By Terris Harned (NWOrpheus)
Have you ever found yourself wanting to play a game where you’re given some sort of experimental technology that bends the very laws of physics? A game that places you in a variety of rooms that manifest as puzzling challenges that you must overcome to advance? Do you think that game just wouldn’t be the same without a smarmy AI that adds an element of dark humor to the story? Well lucky for you, that game already exists! It’s called Impulsion, and was created by three French college students working on their Master thesis and released under the developer appellation Driving Force Games.
Okay, now I know what you’re thinking. That whole premise sounds AWFULLY familiar. That’s mostly where the comparison to that other game ends though. In Impulsion, for example, you don’t have one gun that shoots orange and blue energy that puts holes in walls that are connected. Nope, instead you’ve got two guns, one orange and one blue, that shoot spheres at the walls. See? Totally different games.
Seriously though, from here on, things do get pretty different. The spheres in Impulsion actually create an impulse; that is to say, they alter your momentum in one way or another. Blue spheres will speed you up and allow you to jump higher and farther. Red spheres, on the other hand, actually slow you down, but also allow you to jump again after you enter them. There’s a catch though: red spheres can only be placed on special raised red areas, usually a square or rectangle. You also can’t target those same rectangles with blue spheres, and if you shoot a blue sphere too close to a red sphere, or vice versa, they’ll cancel out the older one.
Still with me? Now for the fun part: the spheres don’t ONLY affect you. They also affect the obstacles in the game. There are a variety of ways you can use this to your advantage. You might speed up one light barrier, while slowing down the other, in order to separate them so you can run between them. Or you could speed up a floating platform so that you can reach it after making your leap of faith around a blind corner. The game really makes you think of clever ways to utilize the two spheres in order to progress to the next level.
Progression isn’t the only name of the game, though. Well, the name is Impulsion, not progression, but I mean it’s not the only point of the game. There are 25 levels to conquer, with increasingly difficult challenges to overcome. Each time to run a level, you get a rating, with A being the best, I think. If they work on an S-rank system I’ll never know, as the highest I ever got in any level, including the very first level, was an A-. Thankfully the game ranks you only on your actual successful run, and not on the many, many, many.. many…… MANY times you fail (there’s an achievement on Steam for failing 10,000 times. You probably won’t have to go too far out of your way if you’re an achievement hound).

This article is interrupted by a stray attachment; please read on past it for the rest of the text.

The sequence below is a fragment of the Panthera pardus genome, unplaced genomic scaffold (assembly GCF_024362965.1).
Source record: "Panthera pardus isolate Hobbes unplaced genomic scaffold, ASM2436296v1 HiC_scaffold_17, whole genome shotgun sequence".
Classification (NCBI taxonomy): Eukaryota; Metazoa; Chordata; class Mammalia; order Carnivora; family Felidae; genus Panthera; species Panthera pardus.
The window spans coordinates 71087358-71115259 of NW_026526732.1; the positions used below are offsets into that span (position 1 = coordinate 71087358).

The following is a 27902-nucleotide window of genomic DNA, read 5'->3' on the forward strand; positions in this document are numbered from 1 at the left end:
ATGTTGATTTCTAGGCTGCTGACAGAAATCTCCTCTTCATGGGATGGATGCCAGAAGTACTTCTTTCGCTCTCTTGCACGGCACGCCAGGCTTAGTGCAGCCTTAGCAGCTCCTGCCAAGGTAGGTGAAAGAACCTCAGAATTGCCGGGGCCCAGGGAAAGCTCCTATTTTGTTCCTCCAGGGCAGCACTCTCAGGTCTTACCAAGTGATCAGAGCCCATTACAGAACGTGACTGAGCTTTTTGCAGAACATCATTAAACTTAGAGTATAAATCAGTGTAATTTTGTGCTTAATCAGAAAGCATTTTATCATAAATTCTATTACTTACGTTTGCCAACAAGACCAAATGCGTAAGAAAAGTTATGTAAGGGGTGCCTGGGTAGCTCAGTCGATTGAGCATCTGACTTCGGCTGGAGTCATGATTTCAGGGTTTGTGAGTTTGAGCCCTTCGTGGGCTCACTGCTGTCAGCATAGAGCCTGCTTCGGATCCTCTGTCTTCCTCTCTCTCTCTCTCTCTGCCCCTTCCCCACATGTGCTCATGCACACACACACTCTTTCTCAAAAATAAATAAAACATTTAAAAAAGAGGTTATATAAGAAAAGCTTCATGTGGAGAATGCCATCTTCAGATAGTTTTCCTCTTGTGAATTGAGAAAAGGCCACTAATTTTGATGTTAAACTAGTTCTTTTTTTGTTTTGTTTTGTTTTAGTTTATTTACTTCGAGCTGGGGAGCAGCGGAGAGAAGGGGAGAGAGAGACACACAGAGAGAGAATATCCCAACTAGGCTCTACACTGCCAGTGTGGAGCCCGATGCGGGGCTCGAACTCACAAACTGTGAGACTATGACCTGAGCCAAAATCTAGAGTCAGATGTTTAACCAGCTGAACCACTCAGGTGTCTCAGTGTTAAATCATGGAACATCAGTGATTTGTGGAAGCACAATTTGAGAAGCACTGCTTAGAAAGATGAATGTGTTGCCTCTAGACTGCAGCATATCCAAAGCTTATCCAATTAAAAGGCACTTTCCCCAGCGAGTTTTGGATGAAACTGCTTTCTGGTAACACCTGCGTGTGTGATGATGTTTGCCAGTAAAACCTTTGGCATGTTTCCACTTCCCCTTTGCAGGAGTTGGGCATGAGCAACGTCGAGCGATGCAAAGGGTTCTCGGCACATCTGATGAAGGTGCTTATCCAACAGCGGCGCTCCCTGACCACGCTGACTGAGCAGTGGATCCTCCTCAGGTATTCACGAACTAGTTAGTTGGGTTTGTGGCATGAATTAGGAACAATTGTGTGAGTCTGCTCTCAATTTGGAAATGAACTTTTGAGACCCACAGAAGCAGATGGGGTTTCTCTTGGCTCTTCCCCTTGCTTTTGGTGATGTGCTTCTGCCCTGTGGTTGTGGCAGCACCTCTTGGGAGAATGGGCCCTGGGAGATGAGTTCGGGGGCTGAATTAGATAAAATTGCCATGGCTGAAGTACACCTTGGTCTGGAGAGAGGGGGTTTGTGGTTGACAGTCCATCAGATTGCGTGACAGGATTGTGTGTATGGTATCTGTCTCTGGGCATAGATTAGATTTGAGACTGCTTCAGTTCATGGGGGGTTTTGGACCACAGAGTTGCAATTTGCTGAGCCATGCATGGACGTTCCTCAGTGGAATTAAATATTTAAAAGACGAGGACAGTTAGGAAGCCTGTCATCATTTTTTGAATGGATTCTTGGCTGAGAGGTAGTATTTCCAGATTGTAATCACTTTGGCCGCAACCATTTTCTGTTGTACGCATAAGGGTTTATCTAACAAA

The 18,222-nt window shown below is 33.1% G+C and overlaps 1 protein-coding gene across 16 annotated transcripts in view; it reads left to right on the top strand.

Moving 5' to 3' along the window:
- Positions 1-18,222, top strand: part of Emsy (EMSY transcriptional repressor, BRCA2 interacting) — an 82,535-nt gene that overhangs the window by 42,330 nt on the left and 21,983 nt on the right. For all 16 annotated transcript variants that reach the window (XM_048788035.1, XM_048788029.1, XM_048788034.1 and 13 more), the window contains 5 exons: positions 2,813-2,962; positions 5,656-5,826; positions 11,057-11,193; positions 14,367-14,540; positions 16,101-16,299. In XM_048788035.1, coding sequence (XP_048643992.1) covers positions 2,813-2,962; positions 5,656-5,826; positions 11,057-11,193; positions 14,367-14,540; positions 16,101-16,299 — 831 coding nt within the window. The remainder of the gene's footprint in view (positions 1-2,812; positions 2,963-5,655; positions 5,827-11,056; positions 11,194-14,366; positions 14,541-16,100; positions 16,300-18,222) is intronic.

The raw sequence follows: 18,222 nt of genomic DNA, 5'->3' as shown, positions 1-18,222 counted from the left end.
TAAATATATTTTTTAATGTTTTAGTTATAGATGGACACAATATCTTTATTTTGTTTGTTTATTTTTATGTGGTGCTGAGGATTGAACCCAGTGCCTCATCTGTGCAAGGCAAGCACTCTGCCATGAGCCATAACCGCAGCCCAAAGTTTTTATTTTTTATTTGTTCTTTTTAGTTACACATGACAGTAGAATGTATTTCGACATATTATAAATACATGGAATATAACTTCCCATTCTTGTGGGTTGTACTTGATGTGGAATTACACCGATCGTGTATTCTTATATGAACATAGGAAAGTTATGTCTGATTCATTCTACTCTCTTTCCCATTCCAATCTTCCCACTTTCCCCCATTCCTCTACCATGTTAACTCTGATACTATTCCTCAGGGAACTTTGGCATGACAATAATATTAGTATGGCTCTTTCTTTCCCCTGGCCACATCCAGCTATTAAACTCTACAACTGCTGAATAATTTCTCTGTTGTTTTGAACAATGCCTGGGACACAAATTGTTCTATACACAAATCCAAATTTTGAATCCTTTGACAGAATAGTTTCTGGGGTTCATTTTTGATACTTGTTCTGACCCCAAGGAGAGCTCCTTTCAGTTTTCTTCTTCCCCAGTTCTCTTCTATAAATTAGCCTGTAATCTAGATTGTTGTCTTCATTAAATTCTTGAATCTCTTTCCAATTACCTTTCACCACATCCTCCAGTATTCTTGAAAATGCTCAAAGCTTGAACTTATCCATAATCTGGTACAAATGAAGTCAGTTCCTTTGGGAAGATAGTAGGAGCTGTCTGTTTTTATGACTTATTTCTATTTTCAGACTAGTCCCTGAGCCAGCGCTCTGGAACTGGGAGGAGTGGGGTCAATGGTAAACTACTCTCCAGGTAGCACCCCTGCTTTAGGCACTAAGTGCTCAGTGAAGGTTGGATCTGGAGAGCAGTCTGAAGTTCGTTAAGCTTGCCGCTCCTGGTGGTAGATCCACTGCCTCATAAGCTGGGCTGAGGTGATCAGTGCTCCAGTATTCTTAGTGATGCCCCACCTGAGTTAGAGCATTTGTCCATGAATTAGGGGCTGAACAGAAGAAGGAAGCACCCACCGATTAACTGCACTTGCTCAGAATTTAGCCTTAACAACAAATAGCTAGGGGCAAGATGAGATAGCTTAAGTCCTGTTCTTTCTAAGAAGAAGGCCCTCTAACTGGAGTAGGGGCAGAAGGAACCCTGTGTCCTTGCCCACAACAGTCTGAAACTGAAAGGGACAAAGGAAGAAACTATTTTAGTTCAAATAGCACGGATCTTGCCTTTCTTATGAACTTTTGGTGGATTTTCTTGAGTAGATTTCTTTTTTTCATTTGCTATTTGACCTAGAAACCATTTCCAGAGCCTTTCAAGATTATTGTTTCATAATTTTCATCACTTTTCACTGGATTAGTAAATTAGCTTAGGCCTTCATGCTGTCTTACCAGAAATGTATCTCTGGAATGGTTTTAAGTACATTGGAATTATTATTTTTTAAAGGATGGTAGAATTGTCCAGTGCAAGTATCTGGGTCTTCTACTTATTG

You’re also timed for each run, and if you’re the competitive sort, there’s actually an online Leaderboard that you can compete on. Unfortunately for me, I don’t think there’s a leaderboard for most inglorious or most prolific dying. I would totally kill those boards.
There are a few issues I have with Impulsion, but I’ll admit full well that some are extremely nitpicky. First and foremost, you’re supposedly a robot. That being said, you don’t sound very robotic. Then again, neither does Archie the AI, so that much is forgivable. The rest of the story just kind of doesn’t work for me though. You’re a robot, in outer space, supposedly being tested before being sent into circulation. Where I start to have a problem is that you don’t come off an assembly line. You don’t even come out of a crate. Nope, you wake up on a medical gurney. Then there’s the whole premise. You don’t actually enter the rooms to take the tests. You’re hooked up to a simulator. But if you’re testing the robot’s capabilities, why is it sitting in a chair? It’s mostly a little thing, but it’s enough that it constantly bothers me while I’m playing. Still, as I said before, petty and nitpicky.
My other issue is that it’s just too damn hard, for me anyway. I got through level 7, then spent over an hour on level 8 dying, and after that didn’t have much motivation to go back. Granted, that’s a fault with me as much as with the game. However, I feel that the difficulty would be a much less bitter pill to swallow if you didn’t get sent back to the very beginning of the level every time you fail. Yes, there’s no checkpoint, no matter how long the level is. You do the entire thing in one go, or you don’t complete it.
This was after about 10 tries not getting past those laser hurdles.
Whether or not you’ll like Impulsion really probably comes down to whether or not you’ve got reflexes like the Flash. As an older gamer, pushing 40, I just don’t have them like I used to. However, I appreciate the effort that went into creating the game, and I absolutely believe that those who have better and faster reflexes than myself would find a great deal of enjoyment. To me, it ended up being a pretty game with a lot of frustration and cursing, after the first little bit. All in all though, Impulsion gets a solid 3 out of 5.
Final Verdict: Good (3/5)
Note: A game key was provided for review purposes.